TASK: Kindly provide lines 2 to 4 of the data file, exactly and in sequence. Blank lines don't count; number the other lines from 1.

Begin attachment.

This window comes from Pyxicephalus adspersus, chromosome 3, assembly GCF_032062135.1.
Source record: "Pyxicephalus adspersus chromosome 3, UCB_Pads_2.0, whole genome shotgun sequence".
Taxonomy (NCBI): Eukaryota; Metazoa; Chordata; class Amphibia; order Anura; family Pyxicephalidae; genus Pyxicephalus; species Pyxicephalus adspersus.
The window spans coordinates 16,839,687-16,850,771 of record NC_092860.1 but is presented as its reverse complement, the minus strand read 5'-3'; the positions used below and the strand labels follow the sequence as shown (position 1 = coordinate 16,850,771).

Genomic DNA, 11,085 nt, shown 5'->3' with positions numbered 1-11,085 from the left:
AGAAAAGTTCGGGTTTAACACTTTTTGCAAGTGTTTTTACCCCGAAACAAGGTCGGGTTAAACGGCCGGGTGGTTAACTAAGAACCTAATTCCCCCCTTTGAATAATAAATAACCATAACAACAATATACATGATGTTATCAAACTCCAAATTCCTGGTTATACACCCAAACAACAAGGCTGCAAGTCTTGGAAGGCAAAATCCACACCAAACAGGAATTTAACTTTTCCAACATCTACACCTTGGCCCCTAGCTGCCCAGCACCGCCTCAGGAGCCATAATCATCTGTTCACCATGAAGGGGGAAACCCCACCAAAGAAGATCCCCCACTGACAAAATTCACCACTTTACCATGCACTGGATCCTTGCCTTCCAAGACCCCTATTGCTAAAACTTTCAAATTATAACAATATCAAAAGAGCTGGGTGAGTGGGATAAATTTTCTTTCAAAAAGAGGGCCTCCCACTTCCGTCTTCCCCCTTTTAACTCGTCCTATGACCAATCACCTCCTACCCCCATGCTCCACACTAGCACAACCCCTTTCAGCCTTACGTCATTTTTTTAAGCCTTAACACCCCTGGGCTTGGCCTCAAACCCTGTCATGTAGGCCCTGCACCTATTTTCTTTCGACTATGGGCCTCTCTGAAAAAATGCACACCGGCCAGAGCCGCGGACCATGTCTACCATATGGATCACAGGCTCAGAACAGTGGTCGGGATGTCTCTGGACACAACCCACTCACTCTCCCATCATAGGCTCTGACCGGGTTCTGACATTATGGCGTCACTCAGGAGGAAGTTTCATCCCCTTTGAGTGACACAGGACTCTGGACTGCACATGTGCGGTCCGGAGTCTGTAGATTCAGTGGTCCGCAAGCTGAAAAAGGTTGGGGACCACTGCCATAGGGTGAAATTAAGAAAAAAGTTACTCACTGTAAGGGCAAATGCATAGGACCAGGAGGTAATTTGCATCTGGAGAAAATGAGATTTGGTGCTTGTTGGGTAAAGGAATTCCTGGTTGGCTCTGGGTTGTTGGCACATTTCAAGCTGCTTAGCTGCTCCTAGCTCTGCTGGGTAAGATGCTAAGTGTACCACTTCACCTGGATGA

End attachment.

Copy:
Source record: "Pyxicephalus adspersus chromosome 3, UCB_Pads_2.0, whole genome shotgun sequence".
Taxonomy (NCBI): Eukaryota; Metazoa; Chordata; class Amphibia; order Anura; family Pyxicephalidae; genus Pyxicephalus; species Pyxicephalus adspersus.
The window spans coordinates 16,839,687-16,850,771 of record NC_092860.1 but is presented as its reverse complement, the minus strand read 5'-3'; the positions used below and the strand labels follow the sequence as shown (position 1 = coordinate 16,850,771).